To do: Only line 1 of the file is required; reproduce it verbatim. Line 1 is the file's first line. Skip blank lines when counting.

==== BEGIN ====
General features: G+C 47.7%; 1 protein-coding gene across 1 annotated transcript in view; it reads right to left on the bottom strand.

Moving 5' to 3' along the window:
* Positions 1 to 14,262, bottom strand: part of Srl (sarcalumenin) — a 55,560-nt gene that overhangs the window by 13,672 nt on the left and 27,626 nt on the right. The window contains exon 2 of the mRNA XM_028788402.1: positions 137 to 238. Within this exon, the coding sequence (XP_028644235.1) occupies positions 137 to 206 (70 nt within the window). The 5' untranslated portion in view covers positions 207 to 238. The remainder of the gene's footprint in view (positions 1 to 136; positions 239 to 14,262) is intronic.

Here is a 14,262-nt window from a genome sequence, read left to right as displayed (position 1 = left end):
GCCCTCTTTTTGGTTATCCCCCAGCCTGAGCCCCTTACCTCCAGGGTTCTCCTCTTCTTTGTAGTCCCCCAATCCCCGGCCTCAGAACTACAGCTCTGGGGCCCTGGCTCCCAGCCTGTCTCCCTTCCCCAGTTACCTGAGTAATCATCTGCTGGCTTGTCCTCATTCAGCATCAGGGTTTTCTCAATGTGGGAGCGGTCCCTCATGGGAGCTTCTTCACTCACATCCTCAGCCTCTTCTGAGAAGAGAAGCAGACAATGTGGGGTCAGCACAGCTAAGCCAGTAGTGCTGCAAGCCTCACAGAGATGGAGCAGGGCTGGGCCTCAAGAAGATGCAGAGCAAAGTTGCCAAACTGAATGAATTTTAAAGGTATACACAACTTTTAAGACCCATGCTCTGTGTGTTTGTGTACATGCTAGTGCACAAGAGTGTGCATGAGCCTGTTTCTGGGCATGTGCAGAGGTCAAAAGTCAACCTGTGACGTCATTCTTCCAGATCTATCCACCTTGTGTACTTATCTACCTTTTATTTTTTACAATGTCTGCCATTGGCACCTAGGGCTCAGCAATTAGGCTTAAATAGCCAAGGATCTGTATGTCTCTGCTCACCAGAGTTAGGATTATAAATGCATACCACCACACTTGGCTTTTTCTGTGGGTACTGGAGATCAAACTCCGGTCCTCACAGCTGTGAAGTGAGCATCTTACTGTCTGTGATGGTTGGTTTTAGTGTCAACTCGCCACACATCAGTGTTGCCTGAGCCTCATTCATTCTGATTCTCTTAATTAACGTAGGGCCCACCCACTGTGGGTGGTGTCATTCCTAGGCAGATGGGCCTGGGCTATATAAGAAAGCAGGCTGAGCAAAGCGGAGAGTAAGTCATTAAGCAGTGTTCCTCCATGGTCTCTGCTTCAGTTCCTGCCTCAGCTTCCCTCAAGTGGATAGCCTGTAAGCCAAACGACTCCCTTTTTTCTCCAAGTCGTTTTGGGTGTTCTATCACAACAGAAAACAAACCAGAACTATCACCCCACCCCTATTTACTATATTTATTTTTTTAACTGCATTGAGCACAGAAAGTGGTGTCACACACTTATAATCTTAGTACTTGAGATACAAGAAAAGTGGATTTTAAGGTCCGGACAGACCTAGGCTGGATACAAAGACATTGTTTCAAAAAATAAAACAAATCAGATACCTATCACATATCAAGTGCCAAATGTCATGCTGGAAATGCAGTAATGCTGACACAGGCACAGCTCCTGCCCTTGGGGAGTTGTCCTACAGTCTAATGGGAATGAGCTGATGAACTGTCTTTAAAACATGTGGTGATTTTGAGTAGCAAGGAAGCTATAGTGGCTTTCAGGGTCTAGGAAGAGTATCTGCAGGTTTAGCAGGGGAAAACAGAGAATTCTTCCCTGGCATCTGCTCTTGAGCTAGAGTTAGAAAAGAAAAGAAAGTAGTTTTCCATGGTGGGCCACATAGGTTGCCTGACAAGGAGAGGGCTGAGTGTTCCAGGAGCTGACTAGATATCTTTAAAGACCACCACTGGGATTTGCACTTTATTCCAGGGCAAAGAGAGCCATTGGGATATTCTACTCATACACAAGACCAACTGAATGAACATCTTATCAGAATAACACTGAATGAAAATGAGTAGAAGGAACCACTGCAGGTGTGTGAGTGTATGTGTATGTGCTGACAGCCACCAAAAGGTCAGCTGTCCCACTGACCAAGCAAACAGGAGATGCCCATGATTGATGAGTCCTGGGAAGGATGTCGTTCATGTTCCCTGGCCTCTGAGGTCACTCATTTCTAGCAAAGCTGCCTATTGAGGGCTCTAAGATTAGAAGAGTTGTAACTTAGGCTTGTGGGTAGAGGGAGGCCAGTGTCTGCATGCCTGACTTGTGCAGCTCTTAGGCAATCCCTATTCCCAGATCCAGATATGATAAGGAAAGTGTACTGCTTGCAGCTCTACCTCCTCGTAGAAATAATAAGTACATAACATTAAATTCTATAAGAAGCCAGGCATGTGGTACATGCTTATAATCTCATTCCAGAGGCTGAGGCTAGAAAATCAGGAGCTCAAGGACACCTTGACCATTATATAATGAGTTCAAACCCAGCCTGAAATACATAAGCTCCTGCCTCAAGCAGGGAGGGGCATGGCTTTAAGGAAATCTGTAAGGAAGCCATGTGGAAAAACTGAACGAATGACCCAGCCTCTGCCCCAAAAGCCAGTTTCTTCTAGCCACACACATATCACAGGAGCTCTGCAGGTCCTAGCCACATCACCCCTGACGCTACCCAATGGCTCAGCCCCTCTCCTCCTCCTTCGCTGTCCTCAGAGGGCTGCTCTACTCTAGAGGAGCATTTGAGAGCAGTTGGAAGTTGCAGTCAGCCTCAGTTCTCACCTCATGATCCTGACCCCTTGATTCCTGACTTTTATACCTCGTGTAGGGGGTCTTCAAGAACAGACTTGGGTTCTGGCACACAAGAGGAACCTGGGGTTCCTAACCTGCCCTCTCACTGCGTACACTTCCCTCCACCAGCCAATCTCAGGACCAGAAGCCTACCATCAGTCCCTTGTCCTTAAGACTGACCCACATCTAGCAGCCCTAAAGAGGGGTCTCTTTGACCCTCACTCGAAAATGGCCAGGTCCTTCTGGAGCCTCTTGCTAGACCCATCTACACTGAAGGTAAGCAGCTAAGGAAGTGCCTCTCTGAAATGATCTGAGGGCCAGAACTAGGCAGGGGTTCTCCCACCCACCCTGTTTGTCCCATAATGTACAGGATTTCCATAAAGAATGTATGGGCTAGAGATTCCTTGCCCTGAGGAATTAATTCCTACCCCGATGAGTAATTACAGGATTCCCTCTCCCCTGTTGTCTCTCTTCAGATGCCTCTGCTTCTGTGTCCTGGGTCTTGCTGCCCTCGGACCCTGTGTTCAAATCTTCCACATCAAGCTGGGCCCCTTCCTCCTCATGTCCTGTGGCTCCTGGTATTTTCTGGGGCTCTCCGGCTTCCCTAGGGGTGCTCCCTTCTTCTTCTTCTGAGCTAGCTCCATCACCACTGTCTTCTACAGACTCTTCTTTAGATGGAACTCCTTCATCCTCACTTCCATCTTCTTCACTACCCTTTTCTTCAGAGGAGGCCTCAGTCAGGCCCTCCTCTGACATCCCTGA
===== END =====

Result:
General features: G+C 47.7%; 1 protein-coding gene across 1 annotated transcript in view; it reads right to left on the bottom strand.